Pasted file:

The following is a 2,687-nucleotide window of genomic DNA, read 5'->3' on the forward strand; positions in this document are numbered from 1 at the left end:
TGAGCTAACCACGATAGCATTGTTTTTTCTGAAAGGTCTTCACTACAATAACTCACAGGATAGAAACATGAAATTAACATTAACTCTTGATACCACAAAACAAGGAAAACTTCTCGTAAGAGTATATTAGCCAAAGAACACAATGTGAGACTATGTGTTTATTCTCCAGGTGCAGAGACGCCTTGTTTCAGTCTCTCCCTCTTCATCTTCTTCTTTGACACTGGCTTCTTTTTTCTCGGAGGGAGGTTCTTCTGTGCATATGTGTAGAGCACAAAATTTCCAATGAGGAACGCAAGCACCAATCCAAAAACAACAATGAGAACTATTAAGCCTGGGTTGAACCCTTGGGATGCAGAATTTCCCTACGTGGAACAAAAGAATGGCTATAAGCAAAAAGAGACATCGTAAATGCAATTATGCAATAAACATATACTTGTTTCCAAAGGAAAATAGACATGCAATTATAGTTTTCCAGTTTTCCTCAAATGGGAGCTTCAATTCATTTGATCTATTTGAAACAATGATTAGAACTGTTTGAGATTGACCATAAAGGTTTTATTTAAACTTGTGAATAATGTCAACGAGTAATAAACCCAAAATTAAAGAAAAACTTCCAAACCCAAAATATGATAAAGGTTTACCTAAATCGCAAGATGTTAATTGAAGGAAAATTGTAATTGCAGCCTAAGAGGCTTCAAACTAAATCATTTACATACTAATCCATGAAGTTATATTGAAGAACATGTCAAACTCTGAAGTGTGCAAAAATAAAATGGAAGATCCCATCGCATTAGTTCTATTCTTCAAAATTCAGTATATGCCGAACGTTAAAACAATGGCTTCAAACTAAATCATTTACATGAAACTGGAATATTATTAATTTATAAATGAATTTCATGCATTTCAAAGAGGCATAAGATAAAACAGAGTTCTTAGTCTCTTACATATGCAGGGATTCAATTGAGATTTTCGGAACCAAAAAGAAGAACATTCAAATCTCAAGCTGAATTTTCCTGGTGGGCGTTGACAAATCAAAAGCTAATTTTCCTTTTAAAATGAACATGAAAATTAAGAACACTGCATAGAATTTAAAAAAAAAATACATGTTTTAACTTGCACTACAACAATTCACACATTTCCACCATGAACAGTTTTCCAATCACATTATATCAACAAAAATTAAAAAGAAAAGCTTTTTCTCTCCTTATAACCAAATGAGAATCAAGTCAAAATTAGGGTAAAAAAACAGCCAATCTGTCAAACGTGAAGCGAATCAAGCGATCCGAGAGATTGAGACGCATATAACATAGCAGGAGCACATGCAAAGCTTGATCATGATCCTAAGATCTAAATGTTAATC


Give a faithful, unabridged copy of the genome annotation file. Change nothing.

The following is a 2,687-nucleotide window of genomic DNA, read 5'->3' on the forward strand; positions in this document are numbered from 1 at the left end:
TGAGCTAACCACGATAGCATTGTTTTTTCTGAAAGGTCTTCACTACAATAACTCACAGGATAGAAACATGAAATTAACATTAACTCTTGATACCACAAAACAAGGAAAACTTCTCGTAAGAGTATATTAGCCAAAGAACACAATGTGAGACTATGTGTTTATTCTCCAGGTGCAGAGACGCCTTGTTTCAGTCTCTCCCTCTTCATCTTCTTCTTTGACACTGGCTTCTTTTTTCTCGGAGGGAGGTTCTTCTGTGCATATGTGTAGAGCACAAAATTTCCAATGAGGAACGCAAGCACCAATCCAAAAACAACAATGAGAACTATTAAGCCTGGGTTGAACCCTTGGGATGCAGAATTTCCCTACGTGGAACAAAAGAATGGCTATAAGCAAAAAGAGACATCGTAAATGCAATTATGCAATAAACATATACTTGTTTCCAAAGGAAAATAGACATGCAATTATAGTTTTCCAGTTTTCCTCAAATGGGAGCTTCAATTCATTTGATCTATTTGAAACAATGATTAGAACTGTTTGAGATTGACCATAAAGGTTTTATTTAAACTTGTGAATAATGTCAACGAGTAATAAACCCAAAATTAAAGAAAAACTTCCAAACCCAAAATATGATAAAGGTTTACCTAAATCGCAAGATGTTAATTGAAGGAAAATTGTAATTGCAGCCTAAGAGGCTTCAAACTAAATCATTTACATACTAATCCATGAAGTTATATTGAAGAACATGTCAAACTCTGAAGTGTGCAAAAATAAAATGGAAGATCCCATCGCATTAGTTCTATTCTTCAAAATTCAGTATATGCCGAACGTTAAAACAATGGCTTCAAACTAAATCATTTACATGAAACTGGAATATTATTAATTTATAAATGAATTTCATGCATTTCAAAGAGGCATAAGATAAAACAGAGTTCTTAGTCTCTTACATATGCAGGGATTCAATTGAGATTTTCGGAACCAAAAAGAAGAACATTCAAATCTCAAGCTGAATTTTCCTGGTGGGCGTTGACAAATCAAAAGCTAATTTTCCTTTTAAAATGAACATGAAAATTAAGAACACTGCATAGAATTTAAAAAAAAAATACATGTTTTAACTTGCACTACAACAATTCACACATTTCCACCATGAACAGTTTTCCAATCACATTATATCAACAAAAATTAAAAAGAAAAGCTTTTTCTCTCCTTATAACCAAATGAGAATCAAGTCAAAATTAGGGTAAAAAAACAGCCAATCTGTCAAACGTGAAGCGAATCAAGCGATCCGAGAGATTGAGACGCATATAACATAGCAGGAGCACATGCAAAGCTTGATCATGATCCTAAGATCTAAATGTTAATC